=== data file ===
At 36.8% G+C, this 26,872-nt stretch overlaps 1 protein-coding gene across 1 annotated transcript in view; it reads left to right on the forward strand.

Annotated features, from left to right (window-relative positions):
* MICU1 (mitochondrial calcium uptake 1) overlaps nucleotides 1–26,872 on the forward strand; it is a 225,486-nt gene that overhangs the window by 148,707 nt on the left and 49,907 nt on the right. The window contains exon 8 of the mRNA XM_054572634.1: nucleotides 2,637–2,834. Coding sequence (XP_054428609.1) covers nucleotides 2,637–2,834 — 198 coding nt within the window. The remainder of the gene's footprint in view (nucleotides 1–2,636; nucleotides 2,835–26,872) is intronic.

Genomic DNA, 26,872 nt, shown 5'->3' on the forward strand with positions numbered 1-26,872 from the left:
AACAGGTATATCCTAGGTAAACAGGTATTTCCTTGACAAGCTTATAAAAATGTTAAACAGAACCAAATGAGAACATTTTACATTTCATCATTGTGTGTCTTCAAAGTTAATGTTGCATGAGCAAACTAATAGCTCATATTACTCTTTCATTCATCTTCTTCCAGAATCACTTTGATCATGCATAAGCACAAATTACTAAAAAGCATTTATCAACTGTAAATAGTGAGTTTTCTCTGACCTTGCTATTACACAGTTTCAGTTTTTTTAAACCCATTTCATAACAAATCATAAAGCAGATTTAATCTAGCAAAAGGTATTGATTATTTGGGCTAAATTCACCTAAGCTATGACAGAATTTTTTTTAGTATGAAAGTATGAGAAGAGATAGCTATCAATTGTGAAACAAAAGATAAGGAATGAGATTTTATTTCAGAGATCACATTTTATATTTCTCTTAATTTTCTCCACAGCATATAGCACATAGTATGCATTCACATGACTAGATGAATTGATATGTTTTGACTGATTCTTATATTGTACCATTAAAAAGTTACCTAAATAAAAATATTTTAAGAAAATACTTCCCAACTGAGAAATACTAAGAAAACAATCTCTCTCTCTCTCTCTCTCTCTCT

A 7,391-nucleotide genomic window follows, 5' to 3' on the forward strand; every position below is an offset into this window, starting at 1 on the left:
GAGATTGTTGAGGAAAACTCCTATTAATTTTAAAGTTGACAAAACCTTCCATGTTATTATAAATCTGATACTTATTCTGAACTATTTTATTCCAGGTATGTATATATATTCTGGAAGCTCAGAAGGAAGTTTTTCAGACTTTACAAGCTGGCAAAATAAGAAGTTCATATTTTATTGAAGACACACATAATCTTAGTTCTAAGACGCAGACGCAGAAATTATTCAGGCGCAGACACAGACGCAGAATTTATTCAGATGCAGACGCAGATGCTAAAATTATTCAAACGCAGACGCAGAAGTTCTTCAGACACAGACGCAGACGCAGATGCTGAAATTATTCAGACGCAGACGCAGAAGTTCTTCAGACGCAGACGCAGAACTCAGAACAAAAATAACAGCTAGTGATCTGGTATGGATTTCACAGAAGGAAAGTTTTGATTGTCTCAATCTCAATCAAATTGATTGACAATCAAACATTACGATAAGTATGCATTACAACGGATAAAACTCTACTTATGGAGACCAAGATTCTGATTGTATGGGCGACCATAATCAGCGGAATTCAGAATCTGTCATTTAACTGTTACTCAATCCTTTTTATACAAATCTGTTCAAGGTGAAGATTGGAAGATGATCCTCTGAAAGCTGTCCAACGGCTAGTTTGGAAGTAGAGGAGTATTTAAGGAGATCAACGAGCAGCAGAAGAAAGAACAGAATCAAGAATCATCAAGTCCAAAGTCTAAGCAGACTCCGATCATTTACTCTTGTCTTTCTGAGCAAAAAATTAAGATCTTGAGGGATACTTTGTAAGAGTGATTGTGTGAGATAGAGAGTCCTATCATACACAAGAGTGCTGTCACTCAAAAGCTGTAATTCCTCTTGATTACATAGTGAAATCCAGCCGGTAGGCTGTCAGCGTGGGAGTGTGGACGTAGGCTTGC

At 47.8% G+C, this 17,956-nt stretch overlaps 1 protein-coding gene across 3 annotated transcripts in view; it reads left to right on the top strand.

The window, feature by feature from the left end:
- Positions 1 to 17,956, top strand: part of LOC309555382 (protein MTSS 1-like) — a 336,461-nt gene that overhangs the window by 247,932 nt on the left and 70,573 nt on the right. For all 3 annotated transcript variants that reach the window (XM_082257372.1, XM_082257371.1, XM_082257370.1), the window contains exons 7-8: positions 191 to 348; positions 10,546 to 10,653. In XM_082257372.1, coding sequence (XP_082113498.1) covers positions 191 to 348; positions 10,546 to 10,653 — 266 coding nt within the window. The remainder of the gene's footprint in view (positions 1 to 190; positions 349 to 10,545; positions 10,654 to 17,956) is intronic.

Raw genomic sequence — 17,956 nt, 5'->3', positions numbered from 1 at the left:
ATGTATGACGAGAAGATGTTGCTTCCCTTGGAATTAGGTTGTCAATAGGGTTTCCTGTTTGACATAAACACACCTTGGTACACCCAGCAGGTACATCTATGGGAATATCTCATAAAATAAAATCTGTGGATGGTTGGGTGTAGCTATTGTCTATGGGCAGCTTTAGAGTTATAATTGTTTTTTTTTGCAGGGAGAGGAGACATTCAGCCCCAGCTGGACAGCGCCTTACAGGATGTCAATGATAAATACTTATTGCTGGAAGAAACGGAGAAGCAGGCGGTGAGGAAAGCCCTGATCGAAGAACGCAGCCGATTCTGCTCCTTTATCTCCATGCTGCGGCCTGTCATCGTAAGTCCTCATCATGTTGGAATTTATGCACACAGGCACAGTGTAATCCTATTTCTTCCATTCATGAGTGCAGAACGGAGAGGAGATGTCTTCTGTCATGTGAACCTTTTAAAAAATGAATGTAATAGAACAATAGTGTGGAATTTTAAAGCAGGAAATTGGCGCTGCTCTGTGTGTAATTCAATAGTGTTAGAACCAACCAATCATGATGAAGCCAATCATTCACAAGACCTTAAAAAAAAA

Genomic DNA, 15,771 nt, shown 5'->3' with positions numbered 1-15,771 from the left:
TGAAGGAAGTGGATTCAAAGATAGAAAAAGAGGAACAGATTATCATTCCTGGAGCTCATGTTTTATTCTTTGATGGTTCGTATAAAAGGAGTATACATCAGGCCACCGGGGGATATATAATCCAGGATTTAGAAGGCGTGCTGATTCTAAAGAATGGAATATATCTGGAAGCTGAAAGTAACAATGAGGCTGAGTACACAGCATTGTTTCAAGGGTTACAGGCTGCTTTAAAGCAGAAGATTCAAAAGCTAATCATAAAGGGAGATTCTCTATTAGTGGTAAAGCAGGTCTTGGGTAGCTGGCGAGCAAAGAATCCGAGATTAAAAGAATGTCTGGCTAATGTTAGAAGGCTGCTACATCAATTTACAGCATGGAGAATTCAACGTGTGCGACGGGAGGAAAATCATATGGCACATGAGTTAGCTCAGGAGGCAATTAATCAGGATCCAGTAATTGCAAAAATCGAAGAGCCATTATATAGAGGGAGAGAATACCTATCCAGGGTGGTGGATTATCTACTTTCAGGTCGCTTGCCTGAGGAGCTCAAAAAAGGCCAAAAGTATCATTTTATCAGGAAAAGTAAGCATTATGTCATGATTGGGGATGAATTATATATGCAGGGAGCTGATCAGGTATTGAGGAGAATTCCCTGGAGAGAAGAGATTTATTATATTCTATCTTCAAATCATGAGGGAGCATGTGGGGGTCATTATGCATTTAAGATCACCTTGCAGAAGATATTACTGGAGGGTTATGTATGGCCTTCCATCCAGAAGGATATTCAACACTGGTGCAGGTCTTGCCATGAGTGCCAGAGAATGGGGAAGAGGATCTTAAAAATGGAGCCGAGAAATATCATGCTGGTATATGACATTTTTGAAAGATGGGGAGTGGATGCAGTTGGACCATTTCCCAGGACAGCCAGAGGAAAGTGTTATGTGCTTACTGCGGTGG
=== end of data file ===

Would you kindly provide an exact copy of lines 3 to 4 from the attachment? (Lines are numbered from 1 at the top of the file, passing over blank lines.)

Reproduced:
* MICU1 (mitochondrial calcium uptake 1) overlaps nucleotides 1–26,872 on the forward strand; it is a 225,486-nt gene that overhangs the window by 148,707 nt on the left and 49,907 nt on the right. The window contains exon 8 of the mRNA XM_054572634.1: nucleotides 2,637–2,834. Coding sequence (XP_054428609.1) covers nucleotides 2,637–2,834 — 198 coding nt within the window. The remainder of the gene's footprint in view (nucleotides 1–2,636; nucleotides 2,835–26,872) is intronic.

Genomic DNA, 26,872 nt, shown 5'->3' on the forward strand with positions numbered 1-26,872 from the left: